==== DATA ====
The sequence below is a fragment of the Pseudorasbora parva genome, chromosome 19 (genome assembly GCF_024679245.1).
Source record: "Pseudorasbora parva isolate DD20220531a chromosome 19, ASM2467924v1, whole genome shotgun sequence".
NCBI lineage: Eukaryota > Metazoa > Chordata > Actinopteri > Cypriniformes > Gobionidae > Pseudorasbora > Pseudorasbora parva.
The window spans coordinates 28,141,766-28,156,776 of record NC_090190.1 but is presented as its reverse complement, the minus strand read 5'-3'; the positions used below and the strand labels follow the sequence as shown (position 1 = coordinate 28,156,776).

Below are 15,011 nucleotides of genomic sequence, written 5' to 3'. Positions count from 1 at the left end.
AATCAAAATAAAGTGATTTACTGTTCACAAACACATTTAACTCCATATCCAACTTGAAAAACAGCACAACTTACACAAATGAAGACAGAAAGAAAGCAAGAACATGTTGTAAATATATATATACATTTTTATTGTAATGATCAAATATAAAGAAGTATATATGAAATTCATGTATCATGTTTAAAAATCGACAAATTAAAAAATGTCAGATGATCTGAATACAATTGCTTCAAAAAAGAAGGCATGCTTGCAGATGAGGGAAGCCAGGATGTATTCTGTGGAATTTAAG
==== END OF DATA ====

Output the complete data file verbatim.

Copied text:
The sequence below is a fragment of the Pseudorasbora parva genome, chromosome 19 (genome assembly GCF_024679245.1).
Source record: "Pseudorasbora parva isolate DD20220531a chromosome 19, ASM2467924v1, whole genome shotgun sequence".
NCBI lineage: Eukaryota > Metazoa > Chordata > Actinopteri > Cypriniformes > Gobionidae > Pseudorasbora > Pseudorasbora parva.
The window spans coordinates 28,141,766-28,156,776 of record NC_090190.1 but is presented as its reverse complement, the minus strand read 5'-3'; the positions used below and the strand labels follow the sequence as shown (position 1 = coordinate 28,156,776).

Below are 15,011 nucleotides of genomic sequence, written 5' to 3'. Positions count from 1 at the left end.
AATCAAAATAAAGTGATTTACTGTTCACAAACACATTTAACTCCATATCCAACTTGAAAAACAGCACAACTTACACAAATGAAGACAGAAAGAAAGCAAGAACATGTTGTAAATATATATATACATTTTTATTGTAATGATCAAATATAAAGAAGTATATATGAAATTCATGTATCATGTTTAAAAATCGACAAATTAAAAAATGTCAGATGATCTGAATACAATTGCTTCAAAAAAGAAGGCATGCTTGCAGATGAGGGAAGCCAGGATGTATTCTGTGGAATTTAAG